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Kent State University at Stark's Featured Speakers Series brings national and international experts in civil rights, politics, education, environmental activism, literature and arts to campus.
The community is invited to attend Kent State University at Stark’s 26th season of the Featured Speakers Series with an impressive selection of personalities. For the past 25 years, this popular Kent State Stark series has been attracting thousands of campus and community members who take advantage of a rare opportunity to be introduced to national and international experts on a wide range of topics and issues that shape our society.
Notable figures have included civil rights activist Jesse Jackson, national political broadcaster George Stephanopoulos, journalist and National Geographic Explorer host Lisa Ling, tennis star Billie Jean King, rags-to-riches prodigy Chris Gardner, legendary drummer Max Weinberg, ice cream entrepreneur Jerry Greenfield, cinematographer Spike Lee, CNN's broadcast journalist Anderson Cooper, Supreme Court Justice Alan Page, distinguished astronaut Mark Kelly and acclaimed journalist Soledad O'Brien.
Words of Wisdom About Doing the Right Thing
Wednesday, April 19 at 7:30 p.m.
Tickets available Monday, March 27 at 8 a.m. Limit two (2) tickets per person.
Combining a moving life story, an exceptional career, incomparable insights and a powerful presence, John Quinones has emerged as one of the most inspiring keynotes in the speaking world today. At the podium, he focuses on his odds-defying journey, celebrating the life-changing power of education, standing as a champion for the Latino American Dream and providing thought-provoking insights into human nature and ethical behavior. A lifetime of “never taking no for an answer” took Quinones from migrant farm work and poverty to more than 30 years at ABC News and the anchor desk at 20/20 and Primetime. As host and creator of What Would You Do?, the hidden camera ethical dilemma newsmagazine, Quinones has literally become “the face of doing the right thing” to millions of fans both on and off camera.
From WWI to WWZ: Learning from Our Mistakes
Monday, Oct. 17 at 7:30 p.m.
Tickets available Monday, Sept. 26 at 8 a.m. Limit two (2) tickets per person.
Son of Mel Brooks and Anne Bancroft and best-selling author of The Zombie Survival Guide: Recorded Attacks, Max Brooks is credited with helping propel zombie-lore from niche sub-culture fascination to mainstream pop-culture obsession. Using fictional metaphor and historical events to prompt serious discourse on large-scale problem-solving, Brooks explores new ways to attack old problems and new concerns. His unconventional thinking has inspired the U.S. military to examine how they may respond to potential crises. On stage, as with his writing, Brooks tackles the tougher questions, like what are the threads that hold society together, and what’s really at stake when those threads are stressed, loosed or torn.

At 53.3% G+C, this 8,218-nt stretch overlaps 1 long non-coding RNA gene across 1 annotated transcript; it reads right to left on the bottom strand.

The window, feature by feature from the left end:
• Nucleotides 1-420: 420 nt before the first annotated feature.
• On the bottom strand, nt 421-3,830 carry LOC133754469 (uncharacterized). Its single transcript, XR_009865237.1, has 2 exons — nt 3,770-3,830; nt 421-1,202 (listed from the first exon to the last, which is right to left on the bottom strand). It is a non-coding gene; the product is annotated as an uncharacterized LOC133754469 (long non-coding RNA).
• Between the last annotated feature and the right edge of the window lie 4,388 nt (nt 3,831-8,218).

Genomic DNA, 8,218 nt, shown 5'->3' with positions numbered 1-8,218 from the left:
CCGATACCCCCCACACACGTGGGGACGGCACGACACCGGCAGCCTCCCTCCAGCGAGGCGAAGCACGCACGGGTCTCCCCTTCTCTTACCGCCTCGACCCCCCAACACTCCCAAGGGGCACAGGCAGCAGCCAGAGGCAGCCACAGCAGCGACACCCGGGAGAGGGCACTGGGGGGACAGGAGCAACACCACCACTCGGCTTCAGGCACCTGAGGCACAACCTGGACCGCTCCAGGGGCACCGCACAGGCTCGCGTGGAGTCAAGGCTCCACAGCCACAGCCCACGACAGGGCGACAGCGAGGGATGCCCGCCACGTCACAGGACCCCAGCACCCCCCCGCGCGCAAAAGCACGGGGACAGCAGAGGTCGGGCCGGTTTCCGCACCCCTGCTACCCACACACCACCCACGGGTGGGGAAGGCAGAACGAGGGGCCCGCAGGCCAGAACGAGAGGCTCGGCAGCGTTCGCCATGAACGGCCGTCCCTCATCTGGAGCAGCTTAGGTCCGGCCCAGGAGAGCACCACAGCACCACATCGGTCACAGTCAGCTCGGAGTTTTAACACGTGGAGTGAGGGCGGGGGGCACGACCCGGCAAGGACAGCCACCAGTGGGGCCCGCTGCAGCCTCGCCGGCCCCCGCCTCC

Overcoming Adversity: Turning a Disadvantage to an Advantage
Wednesday, Nov. 16 at 7:30 p.m.
Tickets available Monday, Oct. 24 at 8 a.m. Limit two (2) tickets per person.
RJ Mitte played Walt, Jr., the son of the cancer-stricken science teacher-turned-drug-manufacturer, on the Emmy-winning AMC drama Breaking Bad. Like his character on the show, Mitte has cerebral palsy, although his is a milder form of the disability. Beyond his acting, Mitte is involved with several organizations that raise awareness of equality and diversity. He is the Youth Spokesperson for the National Disability Institute's Real Economic Impact Tour, which works to improve the financial situation of low-income persons with disabilities. Currently, he is working with PACER's National Center for Bullying Prevention on a nationwide campaign designed to educate those who witness bullying, leveraging peer-to-peer support.
Brain on Fire
Wednesday, Feb. 15 at 7:30 p.m.
Tickets available Monday, Jan. 23 at 8 a.m. Limit four (4) tickets per person.
Susannah Cahalan is the New York Times bestselling author of Brain on Fire: My Month of Madness. In the memoir, Cahalan recounts the day she woke up in a strange hospital room, strapped to a bed, unable to move or speak, with no recollection of how she got there. Her medical records—from a month-long hospital stay of which she has no memory—showed psychosis, violence and dangerous instability. Since sharing her remarkable story, thousands more have been diagnosed with the same autoimmune disease and saved the anguish and cost of misdiagnoses. Cahalan currently works as a news reporter at the New York Post and, in 2009, was the proud recipient of the Silurian Award of Excellence for the article “My Mysterious Lost Month of Madness.”
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